CAIRO – The movement for change sweeping across the Middle East has now rocked Libya. Thousands of people have taken to the streets across many cities to demand an end to the 41-year autocratic rule of maverick leader Muammar Al- Gadhafi.
International human rights organizations say at least 24 people have died since the protests erupted Thursday. The regime, encountering its first ever major challenge, launched a violent crackdown.
As with the revolutions that swept two dictators out of office in Tunisia and Egypt, social media remains the most robust source for information on the public revolt in Libya.
The unrest started when Internet activists opposed to the decades-long dictatorial rule of Gadhafi called for a "day of rage" on Feb. 17 to demand his ouster. Activists set up a website to compile web-posts and information on the unrest (http://www.libyafeb17.com/).
Videos filmed with mobile phones show demonstrators in the eastern province of Benghazi attacking the offices of Gadhafi’s so-called people’s committees, which are really government offices.
Young protesters also destroyed official statues of The Green Book, authored by Gadhafi as the country’s de facto constitution in which he spells out his ideology.
"The people want regime change," protesters chanted in online videos, picking up slogans from the Egyptian revolution that toppled Hosni Mubarak.
"Down, Down with the Dictator," Libyan protesters shouted in recordings of demonstrations.
Most of the complaints of Libyans are similar to those that prompted people in Egypt and Tunisia to rebel. Many called for an end to corruption, bringing in democracy, and better use of oil revenues.
The protests in Libya drew a bloody response straightaway. Some tweets alleged that the personal security troops affiliated with Gadhafi’s sons were involved, and had fired upon demonstrators.
International rights organizations confirm that the regime was using live ammunition against the demonstrators.
According to local sources, the regime used mercenaries from African countries to disperse the protesters. Gadhafi, known for his eccentric ways, had in recent years assumed the title of "king of kings of Africa".
Online posts by Libyan citizens say that the city of Derna in the east is "now free", meaning it had no Gadhafi troops by the end of Friday. Other posts in Arabic claimed that Derna citizens were heading to Benghazi to help the locals against the mercenaries.
On Thursday, Amnesty International urged the Libyan authorities "to stop using excessive force to suppress anti-government protests."
The protests come even though the Libyan regime had taken measures to pre-empt the kind of protests that erupted in Egypt and Tunisia. Scores of activists were arrested, and citizens warned against joining protests. Security forces stepped up presence in the streets.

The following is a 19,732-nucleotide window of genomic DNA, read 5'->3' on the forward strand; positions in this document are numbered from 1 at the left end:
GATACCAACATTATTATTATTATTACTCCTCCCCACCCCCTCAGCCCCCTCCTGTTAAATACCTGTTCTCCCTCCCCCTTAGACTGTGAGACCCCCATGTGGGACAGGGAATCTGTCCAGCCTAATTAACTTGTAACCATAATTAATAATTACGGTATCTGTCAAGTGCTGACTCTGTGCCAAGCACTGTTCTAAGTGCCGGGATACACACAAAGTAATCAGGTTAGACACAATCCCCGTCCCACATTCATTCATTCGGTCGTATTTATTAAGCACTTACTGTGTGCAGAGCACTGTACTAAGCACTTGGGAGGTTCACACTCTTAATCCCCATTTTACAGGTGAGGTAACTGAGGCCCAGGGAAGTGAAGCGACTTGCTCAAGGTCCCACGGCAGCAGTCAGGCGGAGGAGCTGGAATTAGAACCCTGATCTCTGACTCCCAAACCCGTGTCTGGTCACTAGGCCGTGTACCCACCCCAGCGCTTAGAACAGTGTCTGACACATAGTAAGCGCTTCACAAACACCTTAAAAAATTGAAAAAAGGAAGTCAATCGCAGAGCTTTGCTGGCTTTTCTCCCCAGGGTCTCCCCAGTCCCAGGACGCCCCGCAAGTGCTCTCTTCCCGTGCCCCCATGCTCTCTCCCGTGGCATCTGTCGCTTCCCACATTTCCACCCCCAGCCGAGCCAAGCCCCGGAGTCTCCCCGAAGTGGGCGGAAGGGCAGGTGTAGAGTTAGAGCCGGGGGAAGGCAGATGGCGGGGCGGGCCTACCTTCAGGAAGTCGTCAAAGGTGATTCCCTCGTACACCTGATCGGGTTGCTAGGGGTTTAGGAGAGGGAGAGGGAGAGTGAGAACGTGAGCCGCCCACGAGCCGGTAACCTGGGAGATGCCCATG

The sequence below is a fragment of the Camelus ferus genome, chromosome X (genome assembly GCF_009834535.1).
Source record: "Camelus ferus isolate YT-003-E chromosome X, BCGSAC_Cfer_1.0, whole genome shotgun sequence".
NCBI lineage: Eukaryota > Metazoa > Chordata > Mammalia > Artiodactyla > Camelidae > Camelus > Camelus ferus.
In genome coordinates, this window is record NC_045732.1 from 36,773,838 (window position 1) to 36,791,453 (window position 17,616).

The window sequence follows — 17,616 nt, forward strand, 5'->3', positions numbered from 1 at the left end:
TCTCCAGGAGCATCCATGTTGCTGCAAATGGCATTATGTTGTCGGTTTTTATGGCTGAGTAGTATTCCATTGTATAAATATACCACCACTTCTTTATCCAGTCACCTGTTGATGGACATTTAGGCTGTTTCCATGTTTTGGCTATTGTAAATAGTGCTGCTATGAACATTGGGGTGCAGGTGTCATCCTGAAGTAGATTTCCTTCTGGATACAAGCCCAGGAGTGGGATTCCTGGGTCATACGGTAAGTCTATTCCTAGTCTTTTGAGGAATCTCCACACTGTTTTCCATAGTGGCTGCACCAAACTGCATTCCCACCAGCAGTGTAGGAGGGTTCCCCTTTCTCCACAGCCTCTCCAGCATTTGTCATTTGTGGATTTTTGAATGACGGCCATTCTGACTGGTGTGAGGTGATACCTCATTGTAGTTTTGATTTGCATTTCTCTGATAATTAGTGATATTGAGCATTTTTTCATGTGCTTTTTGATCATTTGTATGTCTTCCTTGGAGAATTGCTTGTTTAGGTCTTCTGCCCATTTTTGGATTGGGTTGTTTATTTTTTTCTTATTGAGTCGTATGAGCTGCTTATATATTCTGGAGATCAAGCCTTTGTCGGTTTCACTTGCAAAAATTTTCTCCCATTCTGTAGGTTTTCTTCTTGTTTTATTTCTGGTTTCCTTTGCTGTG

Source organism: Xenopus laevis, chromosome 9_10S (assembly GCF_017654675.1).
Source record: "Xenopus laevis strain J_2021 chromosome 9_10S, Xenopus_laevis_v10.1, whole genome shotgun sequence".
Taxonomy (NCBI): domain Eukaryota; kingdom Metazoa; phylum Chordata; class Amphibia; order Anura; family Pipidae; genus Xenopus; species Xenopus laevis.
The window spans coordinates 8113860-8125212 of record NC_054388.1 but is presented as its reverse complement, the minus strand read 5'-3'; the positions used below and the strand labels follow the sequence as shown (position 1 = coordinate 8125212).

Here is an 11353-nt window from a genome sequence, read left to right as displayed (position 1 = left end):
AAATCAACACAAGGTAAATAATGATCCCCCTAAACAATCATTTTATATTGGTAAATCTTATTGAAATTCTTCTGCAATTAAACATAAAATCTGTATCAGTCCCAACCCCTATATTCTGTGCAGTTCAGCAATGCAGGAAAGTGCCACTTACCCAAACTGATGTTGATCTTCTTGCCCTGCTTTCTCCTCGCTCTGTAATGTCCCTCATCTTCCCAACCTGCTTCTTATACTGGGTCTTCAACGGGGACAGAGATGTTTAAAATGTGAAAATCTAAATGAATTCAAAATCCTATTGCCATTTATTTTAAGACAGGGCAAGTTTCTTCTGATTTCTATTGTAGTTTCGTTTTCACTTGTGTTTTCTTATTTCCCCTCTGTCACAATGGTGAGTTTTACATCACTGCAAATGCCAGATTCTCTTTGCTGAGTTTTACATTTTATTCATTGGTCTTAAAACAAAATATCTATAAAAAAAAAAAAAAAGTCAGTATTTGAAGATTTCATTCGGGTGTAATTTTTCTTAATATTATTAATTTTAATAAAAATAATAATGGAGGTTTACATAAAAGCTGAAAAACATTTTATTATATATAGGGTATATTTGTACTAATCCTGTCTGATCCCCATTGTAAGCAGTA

The government banned all press coverage of events, and arrested several reporters in the Mediterranean city Benghazi, which is witnessing some of the most violent clashes.
On Friday, Gadhafi’s government banned all access to the Al-Jazeera website.
"The Libyan authorities tried to smother this protest before it even got off the ground but that, clearly, did not work," Malcolm Smart, Amnesty International’s director for the Middle East and North Africa said in a statement. "Now they are resorting to brutal means to punish and deter the protesters."
The group urged the Libyan authorities to order an immediate investigation into the deadly attacks against the demonstrators.
Local reports suggest protesters took control of Al-Sehaba Square in Derna city, much as Cairo protesters took over Tahrir Square. They then took control of the whole city, the reports claim.
The government countered with Gadhafi demonstrations. The official Libyan Jamahiriya News Agency (JANA) (http://www.jananews.ly/Index.aspx? Language=1) reported that thousands of Libyans marched in support of Gadhafi on Thursday and Friday. The agency published more than 40 reports suggesting that Gadhafi enjoys the backing of people around the country.
Gadhafi, who overthrew the monarchy in 1969 in a military coup when he was only 27, is the region’s longest-serving leader. He has ruled this nation of 6.5 million with an iron fist. Opponents have been executed, and others sent to life-terms in prison, human rights groups say.
Gadhafi forces study of his Green Book on school students, and has changed the names of calendar months to titles of his own making.
Libya, a mostly desert country, is oil rich. Oil and gas sales accounted for more than 95 percent of export earnings and an estimated 80 percent of fiscal revenues in 2008, according to the IMF.
The unrest may disrupt exports to European countries or push oil prices higher. Libya exports oil to Italy, Germany, France, and Spain. After lifting sanctions against Libya in 2004, the United States has also increased imports of Libyan oil.
(Inter Press Service)